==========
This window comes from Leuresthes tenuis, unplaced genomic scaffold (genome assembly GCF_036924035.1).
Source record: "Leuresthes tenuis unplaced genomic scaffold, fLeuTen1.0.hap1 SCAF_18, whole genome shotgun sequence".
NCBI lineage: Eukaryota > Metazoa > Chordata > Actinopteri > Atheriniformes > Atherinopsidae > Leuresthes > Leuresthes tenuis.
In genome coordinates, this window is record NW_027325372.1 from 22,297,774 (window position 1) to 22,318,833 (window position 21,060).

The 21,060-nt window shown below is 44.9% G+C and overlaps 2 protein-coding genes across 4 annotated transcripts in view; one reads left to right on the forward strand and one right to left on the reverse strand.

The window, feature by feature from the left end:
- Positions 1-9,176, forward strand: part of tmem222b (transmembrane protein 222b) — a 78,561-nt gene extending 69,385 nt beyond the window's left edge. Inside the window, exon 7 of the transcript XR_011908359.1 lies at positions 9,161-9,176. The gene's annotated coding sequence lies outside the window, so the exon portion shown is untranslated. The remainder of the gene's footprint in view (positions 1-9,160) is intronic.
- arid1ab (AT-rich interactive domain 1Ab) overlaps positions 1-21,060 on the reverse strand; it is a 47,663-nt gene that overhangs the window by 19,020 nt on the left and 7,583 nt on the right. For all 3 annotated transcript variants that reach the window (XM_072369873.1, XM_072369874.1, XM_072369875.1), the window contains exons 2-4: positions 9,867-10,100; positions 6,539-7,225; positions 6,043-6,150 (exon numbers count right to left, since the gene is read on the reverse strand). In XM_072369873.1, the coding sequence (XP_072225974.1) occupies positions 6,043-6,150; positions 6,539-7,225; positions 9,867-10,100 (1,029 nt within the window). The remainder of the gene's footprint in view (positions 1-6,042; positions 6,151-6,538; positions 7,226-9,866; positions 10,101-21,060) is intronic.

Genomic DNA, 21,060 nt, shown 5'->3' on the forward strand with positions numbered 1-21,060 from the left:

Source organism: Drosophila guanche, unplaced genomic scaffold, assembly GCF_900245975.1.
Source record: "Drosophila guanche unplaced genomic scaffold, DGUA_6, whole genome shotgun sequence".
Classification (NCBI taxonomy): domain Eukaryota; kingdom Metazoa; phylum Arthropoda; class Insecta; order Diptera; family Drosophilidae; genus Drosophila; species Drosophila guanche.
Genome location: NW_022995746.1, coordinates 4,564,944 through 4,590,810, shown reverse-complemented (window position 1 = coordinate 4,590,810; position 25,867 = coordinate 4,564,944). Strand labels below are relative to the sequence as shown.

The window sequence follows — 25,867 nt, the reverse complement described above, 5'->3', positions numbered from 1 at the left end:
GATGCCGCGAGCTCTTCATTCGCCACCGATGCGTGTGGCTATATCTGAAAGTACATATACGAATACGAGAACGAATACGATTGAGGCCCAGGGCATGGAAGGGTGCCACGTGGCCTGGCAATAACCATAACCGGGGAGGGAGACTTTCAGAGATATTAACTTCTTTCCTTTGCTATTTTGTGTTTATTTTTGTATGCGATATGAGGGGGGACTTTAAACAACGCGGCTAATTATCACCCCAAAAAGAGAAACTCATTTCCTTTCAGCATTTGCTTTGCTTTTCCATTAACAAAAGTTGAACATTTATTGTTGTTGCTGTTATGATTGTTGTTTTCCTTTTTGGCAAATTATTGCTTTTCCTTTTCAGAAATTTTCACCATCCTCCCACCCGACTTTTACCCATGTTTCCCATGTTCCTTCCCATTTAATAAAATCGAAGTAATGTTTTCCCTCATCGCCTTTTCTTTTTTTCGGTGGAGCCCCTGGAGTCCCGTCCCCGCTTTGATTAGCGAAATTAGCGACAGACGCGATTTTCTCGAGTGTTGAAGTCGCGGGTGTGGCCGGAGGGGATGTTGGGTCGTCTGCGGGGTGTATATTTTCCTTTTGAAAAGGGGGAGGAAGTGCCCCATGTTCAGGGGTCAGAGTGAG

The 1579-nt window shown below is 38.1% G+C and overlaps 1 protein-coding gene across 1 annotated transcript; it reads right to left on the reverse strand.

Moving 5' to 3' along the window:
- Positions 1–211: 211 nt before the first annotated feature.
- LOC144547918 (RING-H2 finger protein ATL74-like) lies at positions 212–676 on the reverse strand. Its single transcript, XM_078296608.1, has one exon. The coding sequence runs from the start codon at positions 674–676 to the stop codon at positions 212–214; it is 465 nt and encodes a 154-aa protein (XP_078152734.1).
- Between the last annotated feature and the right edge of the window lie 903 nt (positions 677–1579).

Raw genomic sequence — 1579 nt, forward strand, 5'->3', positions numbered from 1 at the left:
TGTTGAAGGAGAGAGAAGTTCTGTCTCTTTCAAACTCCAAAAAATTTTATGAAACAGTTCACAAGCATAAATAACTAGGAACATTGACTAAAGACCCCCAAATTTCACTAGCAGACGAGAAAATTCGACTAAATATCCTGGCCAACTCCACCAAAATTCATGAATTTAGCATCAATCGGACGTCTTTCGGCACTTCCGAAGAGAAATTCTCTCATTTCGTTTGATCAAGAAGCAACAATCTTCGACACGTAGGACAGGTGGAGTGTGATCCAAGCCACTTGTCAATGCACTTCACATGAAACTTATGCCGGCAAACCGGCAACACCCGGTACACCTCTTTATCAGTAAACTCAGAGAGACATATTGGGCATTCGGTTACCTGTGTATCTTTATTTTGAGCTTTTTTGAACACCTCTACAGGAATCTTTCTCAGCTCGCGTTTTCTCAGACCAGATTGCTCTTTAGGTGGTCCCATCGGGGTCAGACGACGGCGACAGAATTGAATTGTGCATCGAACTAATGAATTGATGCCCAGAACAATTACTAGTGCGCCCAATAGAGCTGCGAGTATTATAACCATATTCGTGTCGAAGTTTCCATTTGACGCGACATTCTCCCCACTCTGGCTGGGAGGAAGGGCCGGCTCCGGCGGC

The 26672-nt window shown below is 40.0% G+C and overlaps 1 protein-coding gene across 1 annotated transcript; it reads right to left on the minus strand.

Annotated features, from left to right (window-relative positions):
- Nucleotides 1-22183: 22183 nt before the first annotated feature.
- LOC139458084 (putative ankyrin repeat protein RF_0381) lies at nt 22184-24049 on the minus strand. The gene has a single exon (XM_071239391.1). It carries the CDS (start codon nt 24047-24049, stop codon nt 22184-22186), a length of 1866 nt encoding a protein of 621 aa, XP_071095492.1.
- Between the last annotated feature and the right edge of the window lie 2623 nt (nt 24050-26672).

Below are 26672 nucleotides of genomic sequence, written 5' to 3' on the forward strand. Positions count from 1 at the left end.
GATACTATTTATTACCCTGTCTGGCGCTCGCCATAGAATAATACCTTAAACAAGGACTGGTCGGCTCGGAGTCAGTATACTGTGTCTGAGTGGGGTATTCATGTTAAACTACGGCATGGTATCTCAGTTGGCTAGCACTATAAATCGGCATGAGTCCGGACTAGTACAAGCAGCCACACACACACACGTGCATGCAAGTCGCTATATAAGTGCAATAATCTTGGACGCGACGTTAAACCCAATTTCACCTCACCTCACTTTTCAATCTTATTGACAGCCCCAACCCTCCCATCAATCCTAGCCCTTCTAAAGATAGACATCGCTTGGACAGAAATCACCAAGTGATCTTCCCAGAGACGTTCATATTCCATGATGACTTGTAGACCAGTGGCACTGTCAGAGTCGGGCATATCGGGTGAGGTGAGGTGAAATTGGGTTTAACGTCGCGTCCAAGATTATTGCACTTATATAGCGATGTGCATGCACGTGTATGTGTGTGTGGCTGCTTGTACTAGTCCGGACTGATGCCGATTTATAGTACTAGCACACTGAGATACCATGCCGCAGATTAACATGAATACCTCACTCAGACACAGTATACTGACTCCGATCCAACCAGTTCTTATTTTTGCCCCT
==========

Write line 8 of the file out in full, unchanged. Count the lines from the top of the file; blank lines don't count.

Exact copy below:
- arid1ab (AT-rich interactive domain 1Ab) overlaps positions 1-21,060 on the reverse strand; it is a 47,663-nt gene that overhangs the window by 19,020 nt on the left and 7,583 nt on the right. For all 3 annotated transcript variants that reach the window (XM_072369873.1, XM_072369874.1, XM_072369875.1), the window contains exons 2-4: positions 9,867-10,100; positions 6,539-7,225; positions 6,043-6,150 (exon numbers count right to left, since the gene is read on the reverse strand). In XM_072369873.1, the coding sequence (XP_072225974.1) occupies positions 6,043-6,150; positions 6,539-7,225; positions 9,867-10,100 (1,029 nt within the window). The remainder of the gene's footprint in view (positions 1-6,042; positions 6,151-6,538; positions 7,226-9,866; positions 10,101-21,060) is intronic.